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We worked with Carla Christensen, PharmD, to develop this video presentation of some of the considerations that she recommends incorporating into a surfactant Medication Use Evaluation.

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Video lectures

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The INSURE Strategy: Selective Surfactant Following nCPAP Failure

In this lecture, Dana Evans, MHA, RRT-NPS, highlights some of the latest research into less invasive ventilation for babies with respiratory distress syndrome, and how CUROSURF may be a good fit for your protocols.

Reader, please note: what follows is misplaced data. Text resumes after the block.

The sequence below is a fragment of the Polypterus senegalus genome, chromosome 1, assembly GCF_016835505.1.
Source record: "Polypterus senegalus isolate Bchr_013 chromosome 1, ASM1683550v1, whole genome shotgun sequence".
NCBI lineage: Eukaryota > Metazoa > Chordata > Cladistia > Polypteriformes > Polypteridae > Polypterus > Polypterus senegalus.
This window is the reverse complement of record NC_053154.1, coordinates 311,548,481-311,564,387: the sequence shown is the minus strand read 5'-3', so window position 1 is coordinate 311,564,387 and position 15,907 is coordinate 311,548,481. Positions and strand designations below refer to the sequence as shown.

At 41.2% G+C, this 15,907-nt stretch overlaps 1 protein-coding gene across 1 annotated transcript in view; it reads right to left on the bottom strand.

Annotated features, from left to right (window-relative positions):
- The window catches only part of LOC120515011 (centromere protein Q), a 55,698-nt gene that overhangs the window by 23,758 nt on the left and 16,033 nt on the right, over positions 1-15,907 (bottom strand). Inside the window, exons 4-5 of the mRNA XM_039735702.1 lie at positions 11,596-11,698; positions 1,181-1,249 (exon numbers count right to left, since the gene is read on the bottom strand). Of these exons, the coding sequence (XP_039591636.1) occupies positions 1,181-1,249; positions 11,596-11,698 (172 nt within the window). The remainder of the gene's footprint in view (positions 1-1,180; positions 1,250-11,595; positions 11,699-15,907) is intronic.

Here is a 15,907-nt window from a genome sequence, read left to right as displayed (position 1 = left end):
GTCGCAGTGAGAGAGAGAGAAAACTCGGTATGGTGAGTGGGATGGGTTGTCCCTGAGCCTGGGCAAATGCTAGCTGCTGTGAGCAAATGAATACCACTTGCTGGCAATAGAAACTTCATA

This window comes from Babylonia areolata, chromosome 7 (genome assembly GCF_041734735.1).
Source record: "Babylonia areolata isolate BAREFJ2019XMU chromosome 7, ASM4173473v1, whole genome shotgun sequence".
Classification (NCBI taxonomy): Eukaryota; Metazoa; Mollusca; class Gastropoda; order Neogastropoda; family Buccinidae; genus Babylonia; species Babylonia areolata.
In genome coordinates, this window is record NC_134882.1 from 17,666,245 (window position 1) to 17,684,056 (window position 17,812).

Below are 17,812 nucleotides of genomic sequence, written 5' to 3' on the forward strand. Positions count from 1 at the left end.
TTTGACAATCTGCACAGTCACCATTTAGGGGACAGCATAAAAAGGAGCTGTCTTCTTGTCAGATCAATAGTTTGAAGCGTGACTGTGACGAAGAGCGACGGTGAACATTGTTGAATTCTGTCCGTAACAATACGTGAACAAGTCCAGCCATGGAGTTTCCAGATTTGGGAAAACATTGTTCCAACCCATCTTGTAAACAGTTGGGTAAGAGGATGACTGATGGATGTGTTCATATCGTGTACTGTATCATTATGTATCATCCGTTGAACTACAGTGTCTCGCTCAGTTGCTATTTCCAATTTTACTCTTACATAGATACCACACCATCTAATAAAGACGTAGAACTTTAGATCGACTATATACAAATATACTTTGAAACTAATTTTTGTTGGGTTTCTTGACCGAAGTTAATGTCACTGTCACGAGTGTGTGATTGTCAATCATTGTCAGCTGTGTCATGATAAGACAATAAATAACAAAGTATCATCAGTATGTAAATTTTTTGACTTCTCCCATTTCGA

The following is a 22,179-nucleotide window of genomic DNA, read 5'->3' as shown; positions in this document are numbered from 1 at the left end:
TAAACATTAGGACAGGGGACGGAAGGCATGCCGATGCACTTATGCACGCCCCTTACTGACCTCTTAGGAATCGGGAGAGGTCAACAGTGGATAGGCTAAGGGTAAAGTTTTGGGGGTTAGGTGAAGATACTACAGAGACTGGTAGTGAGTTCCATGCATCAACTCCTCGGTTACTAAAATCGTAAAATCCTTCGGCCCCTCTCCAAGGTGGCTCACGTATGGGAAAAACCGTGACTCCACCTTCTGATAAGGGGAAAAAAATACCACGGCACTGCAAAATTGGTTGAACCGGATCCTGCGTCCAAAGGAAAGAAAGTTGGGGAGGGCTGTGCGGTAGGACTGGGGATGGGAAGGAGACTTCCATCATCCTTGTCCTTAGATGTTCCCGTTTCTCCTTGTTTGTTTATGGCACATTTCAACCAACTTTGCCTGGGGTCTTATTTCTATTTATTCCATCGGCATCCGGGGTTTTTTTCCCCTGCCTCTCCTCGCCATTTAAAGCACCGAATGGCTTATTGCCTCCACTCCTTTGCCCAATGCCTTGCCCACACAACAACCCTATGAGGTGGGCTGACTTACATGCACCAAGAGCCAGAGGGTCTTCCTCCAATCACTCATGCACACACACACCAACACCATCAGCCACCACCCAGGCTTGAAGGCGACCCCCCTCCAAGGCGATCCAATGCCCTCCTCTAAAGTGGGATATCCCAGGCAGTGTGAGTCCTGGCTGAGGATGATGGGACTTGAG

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A Comparison of Approved Natural Surfactants

In this “grand rounds style” lecture, Lance Parton, MD, FAAP, presents some of the similarities and differences between the currently available natural exogenous surfactants.

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Evaluating Surfactants: A Pharmacy Perspective

Presented by Jennifer Gorrell, PharmD, this “grand rounds style” presentation includes some information about surfactants that might be helpful to consider from a pharmacy perspective.

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Transient adverse reactions associated with administration of CUROSURF include bradycardia, hypotension, endotracheal tube blockage, and oxygen desaturation. These events require stopping CUROSURF administration and taking appropriate measures to alleviate the condition. After the patient is stable, dosing may proceed with appropriate monitoring.